Connections to Other Sectors of the Catalyst
Much of the work that takes place during our Assessment Days relates to the pedagogy. Our ePortfolio sessions focus on reflective, integrative and social pedagogies. Instructional team time provides faculty an opportunity to assess student learning in relation to their pedagogy and teaching practices and to develop and adjust integrative learning activities that take place across the first year curriculum as a result of that assessment.
For us, since ePortfolio and on-going assessment are already “at scale”, we use the term scaling up to refer to the deepening of our learning and understanding related to ePortfolio. Our professional development activities that take place during Assessment Days and the sharing of assignments and examination of student work all contribute to the scaling up, or deepened use of ePortfolio across our institution.
Much of the work that takes place during our Assessment Days is directly related to assessing student work in relation to course, program, and institutional student learning outcomes. At Guttman, we believe there is a strong interplay between professional development and outcomes assessment and these Days are the lived experience of that connection.
ePortfolio technology supports our Assessment Days in two main ways. First and foremost, we examine student work and reflections via ePortfolios. Second, we have an Assessment Days ePortfolio which we use to share materials for the days with faculty and staff and to serve as a visible history of these days as the days themselves and our learning evolve. The technology makes student and faculty/staff learning visible across the institution.
Evidence of Impact
It is challenging to evaluate the impact these days have on students, faculty, and staff. In October 2013 we surveyed faculty about these days. In that survey which had a response rate of close to fifty percent, using a four-point Likert Scale (not helpful, limited helpfulness, fairly helpful, very helpful) almost 87% of respondents (n=14) indicated that the Instructional Team Time was Very Helpful. And, during a whole group reflection at our most recent Assessment Days (December 2013), faculty reported that looking at student work was a valuable activity.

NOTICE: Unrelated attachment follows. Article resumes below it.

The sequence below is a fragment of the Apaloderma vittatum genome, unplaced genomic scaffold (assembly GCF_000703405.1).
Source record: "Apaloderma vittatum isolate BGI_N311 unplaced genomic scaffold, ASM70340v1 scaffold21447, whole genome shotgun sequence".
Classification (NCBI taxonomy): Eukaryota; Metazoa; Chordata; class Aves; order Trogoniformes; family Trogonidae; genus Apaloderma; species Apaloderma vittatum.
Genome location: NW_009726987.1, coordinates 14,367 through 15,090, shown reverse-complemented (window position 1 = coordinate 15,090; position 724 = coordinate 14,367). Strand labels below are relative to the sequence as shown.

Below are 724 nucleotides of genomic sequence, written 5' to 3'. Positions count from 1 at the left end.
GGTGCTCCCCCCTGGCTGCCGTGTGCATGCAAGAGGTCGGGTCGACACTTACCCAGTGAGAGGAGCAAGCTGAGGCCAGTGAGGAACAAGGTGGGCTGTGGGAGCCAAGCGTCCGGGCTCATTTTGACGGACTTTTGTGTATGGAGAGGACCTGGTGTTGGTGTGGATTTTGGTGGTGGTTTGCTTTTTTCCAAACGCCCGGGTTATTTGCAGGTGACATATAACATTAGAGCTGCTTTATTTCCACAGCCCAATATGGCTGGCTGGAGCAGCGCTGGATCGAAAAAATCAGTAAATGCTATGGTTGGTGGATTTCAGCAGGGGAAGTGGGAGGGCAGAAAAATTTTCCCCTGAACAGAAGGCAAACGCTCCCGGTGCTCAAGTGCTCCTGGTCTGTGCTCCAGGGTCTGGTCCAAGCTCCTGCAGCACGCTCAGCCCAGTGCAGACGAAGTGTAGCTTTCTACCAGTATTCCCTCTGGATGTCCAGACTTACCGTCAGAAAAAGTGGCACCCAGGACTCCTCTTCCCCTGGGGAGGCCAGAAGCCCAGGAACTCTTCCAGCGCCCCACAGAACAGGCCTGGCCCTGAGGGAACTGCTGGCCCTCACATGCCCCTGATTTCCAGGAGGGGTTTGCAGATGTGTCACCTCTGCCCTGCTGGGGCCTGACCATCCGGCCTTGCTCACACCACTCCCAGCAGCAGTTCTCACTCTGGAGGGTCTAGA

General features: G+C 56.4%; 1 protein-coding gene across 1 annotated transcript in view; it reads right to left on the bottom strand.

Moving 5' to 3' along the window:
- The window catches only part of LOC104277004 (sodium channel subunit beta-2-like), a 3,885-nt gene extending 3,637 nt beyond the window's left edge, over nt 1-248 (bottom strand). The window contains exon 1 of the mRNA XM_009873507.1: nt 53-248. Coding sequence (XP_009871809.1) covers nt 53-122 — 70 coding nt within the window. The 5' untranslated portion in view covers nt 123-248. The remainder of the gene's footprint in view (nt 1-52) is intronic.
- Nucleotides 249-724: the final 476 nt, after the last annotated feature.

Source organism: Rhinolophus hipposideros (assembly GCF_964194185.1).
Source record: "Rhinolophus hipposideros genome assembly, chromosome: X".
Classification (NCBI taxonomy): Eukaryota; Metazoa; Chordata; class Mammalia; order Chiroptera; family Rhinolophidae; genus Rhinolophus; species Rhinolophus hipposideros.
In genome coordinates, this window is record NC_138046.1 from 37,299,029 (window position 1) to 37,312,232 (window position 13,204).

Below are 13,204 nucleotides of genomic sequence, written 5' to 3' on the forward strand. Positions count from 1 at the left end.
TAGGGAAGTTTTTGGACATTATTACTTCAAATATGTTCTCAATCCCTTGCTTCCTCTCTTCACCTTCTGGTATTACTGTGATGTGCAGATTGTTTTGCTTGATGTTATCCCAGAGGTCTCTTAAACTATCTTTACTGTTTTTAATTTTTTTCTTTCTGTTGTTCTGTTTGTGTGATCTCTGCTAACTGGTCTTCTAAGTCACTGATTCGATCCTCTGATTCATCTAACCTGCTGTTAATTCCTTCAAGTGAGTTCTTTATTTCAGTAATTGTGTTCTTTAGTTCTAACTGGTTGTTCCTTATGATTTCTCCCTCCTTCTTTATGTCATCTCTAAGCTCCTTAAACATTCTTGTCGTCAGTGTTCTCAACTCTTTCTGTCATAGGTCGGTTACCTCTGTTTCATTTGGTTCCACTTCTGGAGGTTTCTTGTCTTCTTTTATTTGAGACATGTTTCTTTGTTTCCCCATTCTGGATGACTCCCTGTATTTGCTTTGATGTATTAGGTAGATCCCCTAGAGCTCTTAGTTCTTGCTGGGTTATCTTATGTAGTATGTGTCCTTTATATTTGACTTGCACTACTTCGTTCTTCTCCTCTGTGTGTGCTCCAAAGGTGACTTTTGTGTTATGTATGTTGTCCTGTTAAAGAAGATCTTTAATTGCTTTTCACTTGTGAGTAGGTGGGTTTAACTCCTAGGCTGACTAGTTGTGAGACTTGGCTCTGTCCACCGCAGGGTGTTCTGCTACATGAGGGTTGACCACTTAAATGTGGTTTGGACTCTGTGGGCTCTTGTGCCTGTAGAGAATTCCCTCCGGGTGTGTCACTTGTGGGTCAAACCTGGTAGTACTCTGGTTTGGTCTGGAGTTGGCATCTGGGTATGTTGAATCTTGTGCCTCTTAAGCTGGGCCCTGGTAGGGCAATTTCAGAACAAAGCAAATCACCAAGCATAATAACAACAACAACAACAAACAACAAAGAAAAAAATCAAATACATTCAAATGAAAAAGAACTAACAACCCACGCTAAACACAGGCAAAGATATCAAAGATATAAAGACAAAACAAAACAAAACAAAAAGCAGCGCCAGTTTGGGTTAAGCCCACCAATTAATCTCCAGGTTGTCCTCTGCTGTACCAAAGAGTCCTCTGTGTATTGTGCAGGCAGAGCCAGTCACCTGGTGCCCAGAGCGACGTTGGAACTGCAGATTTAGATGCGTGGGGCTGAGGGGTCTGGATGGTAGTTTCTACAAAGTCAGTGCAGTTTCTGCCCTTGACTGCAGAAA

As we move forward, we will continue to measure the impact of these professional development activities – identifying ways we improve curriculum and student experiences based on findings from our review of authentic work in student ePortfolios.
At Guttman Community College we are in the midst of our second year of our institution’s history – we are still evolving and growing; learning is central to that growth. Assessment Days provide a regular, structured way to provide professional development opportunities to our faculty and staff. We use these days to engage faculty in an inquiry and reflection process related to student learning and then connect, or integrate, the results of that process into our individual or collective practice. The use of ePortfolio during these activities allows us to keep the focus of our work connected to and centered on students and student learning.